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New £30m ‘medical village’ and 140-bed nursing home would bring up to 300 jobs to borough

Rathfriland medical village

A new £30 million ‘medical village’ – with a 140-bedroom nursing home at its heart – is set to bring up to 300 new jobs to the borough.

The development has been earmarked for Rathfriland and the man behind it is Brian McConville, owner of the Newry-based MJM Group.

An application for the ambitious plans – which will transform the face of the town – is due to be publicly advertised next week.

And it is expected to create up to 200 jobs during the construction phase alone.

It will also see 20 jobs being retained – with the capability for further growth – with the relocation of the Rathfriland Health Centre from its current John Street base.

The proposals are so wide and varied and far-reaching that anywhere between 50 and as many as 100 positions across the medical spectrum and the overall site will also be created.

The development will incorporate a medical centre, with a GP surgery.

It will also house what has been described as “associated facilities”, in the form of a pharmacy, physiotherapist, podiatrist, dentist and optician.

Separate again will be the 140-bedroom nursing home.

There will also be four retirement homes, 14 assisted living apartments – in ‘fold type accommodation – and five townhouses.

The whole scheme will include ample car parking and associated site works throughout.

The proposals – dubbed a ‘major’ planning application – will involve the demolition of properties between numbers 87 and 95 Newry Street.

The site also includes lands to the rear, with the planned location described as consisting of houses, a former garden centre, agricultural buildings and lands.

A planning support statement says the proposals will help solve a deepening crisis in local provision with the new jobs having a “knock-on positive impact” on the town.

Millionaire businessman Brian McConville is originally from Rathfriland and started out in the joinery trade 35 years ago.

The family, the statement said, are “acutely aware” of the health care provision issues in the area and how difficult it is to get an appointment.

Mr McConville tried – without success – many years ago to support a private developer in creating new health care facilities at the MJM site in Rathfriland.

They have been watching the public sector attempts to find a new site ever since.

In February, the plans came back to the fore after it was revealed public funds were available to support a new health centre.

The statement explains the steps taken and the reasoning thus: “This came on the back of one of the practices – not in Rathfriland Health Centre – closing and leaving more than 2,000 patients without a GP.

“As a concerned resident Brian McConville contacted the doctors in the three practices currently operating in Rathfriland Health Centre to see what was happening.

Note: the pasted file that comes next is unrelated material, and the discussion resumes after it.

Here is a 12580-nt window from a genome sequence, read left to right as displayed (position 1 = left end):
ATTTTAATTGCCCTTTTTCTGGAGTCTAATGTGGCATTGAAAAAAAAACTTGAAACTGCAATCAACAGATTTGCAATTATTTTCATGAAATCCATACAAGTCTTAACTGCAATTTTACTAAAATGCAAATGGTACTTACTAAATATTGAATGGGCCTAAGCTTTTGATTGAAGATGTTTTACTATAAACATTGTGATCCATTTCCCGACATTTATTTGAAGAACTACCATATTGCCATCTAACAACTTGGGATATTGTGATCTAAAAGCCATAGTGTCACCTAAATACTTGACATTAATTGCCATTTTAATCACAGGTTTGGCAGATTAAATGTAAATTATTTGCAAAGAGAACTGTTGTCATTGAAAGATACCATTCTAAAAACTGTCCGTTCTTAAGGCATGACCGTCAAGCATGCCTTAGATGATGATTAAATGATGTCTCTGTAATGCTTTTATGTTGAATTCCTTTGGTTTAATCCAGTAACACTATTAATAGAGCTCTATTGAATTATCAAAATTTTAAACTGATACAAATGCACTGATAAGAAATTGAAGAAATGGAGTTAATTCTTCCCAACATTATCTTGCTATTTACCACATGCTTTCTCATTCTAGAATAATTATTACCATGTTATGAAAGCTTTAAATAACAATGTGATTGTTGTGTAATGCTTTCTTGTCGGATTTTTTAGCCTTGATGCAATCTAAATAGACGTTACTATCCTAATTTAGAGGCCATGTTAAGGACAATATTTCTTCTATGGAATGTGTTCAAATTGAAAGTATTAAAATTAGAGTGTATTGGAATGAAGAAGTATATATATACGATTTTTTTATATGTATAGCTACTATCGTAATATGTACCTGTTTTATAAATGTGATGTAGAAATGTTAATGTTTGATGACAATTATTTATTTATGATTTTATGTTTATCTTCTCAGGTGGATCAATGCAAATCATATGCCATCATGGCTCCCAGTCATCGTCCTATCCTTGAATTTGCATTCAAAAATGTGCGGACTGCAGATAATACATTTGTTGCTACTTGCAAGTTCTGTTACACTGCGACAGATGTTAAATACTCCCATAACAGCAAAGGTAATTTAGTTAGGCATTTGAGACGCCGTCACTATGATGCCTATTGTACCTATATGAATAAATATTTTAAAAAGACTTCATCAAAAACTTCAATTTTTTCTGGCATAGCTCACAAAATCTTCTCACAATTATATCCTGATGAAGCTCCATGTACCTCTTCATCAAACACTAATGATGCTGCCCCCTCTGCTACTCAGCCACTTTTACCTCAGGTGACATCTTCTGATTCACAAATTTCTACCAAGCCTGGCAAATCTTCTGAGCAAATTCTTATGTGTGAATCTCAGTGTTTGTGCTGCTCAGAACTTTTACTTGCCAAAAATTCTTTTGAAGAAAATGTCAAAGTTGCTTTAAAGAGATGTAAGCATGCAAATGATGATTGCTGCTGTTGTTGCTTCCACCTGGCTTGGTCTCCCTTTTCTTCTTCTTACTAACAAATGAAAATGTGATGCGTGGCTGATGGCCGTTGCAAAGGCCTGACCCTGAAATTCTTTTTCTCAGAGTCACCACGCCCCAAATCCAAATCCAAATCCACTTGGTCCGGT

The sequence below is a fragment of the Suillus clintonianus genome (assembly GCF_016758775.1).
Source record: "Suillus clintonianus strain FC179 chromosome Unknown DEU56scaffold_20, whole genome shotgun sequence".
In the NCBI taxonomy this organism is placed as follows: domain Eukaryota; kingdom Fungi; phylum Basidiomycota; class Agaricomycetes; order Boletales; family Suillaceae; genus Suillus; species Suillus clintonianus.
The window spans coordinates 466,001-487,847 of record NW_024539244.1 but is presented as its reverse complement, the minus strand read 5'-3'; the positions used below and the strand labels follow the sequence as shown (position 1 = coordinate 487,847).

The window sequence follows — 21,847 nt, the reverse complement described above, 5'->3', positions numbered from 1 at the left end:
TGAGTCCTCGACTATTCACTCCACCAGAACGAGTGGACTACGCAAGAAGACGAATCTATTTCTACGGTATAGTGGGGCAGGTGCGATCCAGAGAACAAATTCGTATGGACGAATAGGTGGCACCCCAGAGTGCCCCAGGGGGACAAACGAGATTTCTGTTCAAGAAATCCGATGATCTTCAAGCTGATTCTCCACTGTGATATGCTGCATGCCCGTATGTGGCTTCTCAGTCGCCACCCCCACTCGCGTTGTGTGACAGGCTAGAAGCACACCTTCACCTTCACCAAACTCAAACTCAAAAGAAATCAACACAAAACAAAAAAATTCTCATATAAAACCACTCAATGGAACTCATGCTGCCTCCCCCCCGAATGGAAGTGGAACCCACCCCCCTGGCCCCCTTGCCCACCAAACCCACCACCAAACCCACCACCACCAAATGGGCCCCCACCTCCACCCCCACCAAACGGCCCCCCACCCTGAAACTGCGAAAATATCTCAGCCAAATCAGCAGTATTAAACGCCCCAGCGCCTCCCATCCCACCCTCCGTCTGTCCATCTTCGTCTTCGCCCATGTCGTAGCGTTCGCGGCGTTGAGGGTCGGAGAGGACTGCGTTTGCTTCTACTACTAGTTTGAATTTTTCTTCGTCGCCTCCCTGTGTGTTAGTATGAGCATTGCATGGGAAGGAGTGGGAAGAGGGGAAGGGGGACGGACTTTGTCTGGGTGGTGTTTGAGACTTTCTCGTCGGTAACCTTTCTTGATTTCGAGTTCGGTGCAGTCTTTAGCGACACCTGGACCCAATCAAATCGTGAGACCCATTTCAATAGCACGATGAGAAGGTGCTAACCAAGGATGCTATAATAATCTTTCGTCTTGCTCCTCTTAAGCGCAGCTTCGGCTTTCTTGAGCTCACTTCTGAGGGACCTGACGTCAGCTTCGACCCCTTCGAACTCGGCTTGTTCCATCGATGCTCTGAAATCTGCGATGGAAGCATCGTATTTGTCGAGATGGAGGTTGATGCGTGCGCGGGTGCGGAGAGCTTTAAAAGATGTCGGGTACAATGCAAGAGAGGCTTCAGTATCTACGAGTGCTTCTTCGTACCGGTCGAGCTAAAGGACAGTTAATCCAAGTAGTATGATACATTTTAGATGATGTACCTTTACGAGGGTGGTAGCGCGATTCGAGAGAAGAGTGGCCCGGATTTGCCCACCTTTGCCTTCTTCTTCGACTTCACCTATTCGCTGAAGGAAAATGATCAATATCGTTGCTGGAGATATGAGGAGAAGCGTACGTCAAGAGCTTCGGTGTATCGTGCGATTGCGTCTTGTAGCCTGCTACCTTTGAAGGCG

“It was reported that the service was in crisis, there was no capacity to take on the extra patients and no room to house the additional services, such as on-site pharmacists, which they should be availing of. There is funding available for extra services which Rathfriland Health Centre cannot take on because they have no space.

“In the current facilities it is also impossible to attract new GPs because of the poor working conditions. Support staff have been pushed to their limits trying to make everything work in such extreme circumstances.

“The proposals previously put forward to potentially to build a new facility on the site of the community centre would not have alleviated the long-term problems given its limited scale.

“At this point Brian McConville and his team wanted to see if anything could be done to address the issue at the land he had available just off Newry Street in Rathfriland.

“There followed a series of consultations with the GPs, local stakeholders, ABC Council and the Health Board.

“The key objective is to deliver a fit-for-purpose GP facility which will house three GP practices and allow for expansion. This would give the current healthcare providers the proper facilities required to provide a quality service to the people of Rathfriland while creating a space which would potentially attract new GPs and secure these vital provisions for the future.

“With impending retirement of current GPs, there is no guarantee in the existing facilities that GP services will continue to be able to be delivered in Rathfriland without intervention.”

The concept of a medical village adds a commercial element to the GP facilities’ proposals, according to the support statement; by adding auxiliary services such as pharmacy, dentist and the care home, it will “help sustainably fund the future delivery of GP services in Rathfriland”.

The planning support statement – being considered by ABC Council officials – says the proposals have “the capability of completely transforming the future of Rathfriland as an attractive place to live and work in the borough”.

And it adds: “At the same time, we are addressing a crisis in local healthcare with a sustainable solution and offering an opportunity which, we believe, will not come around again in our lifetime in Rathfriland.”

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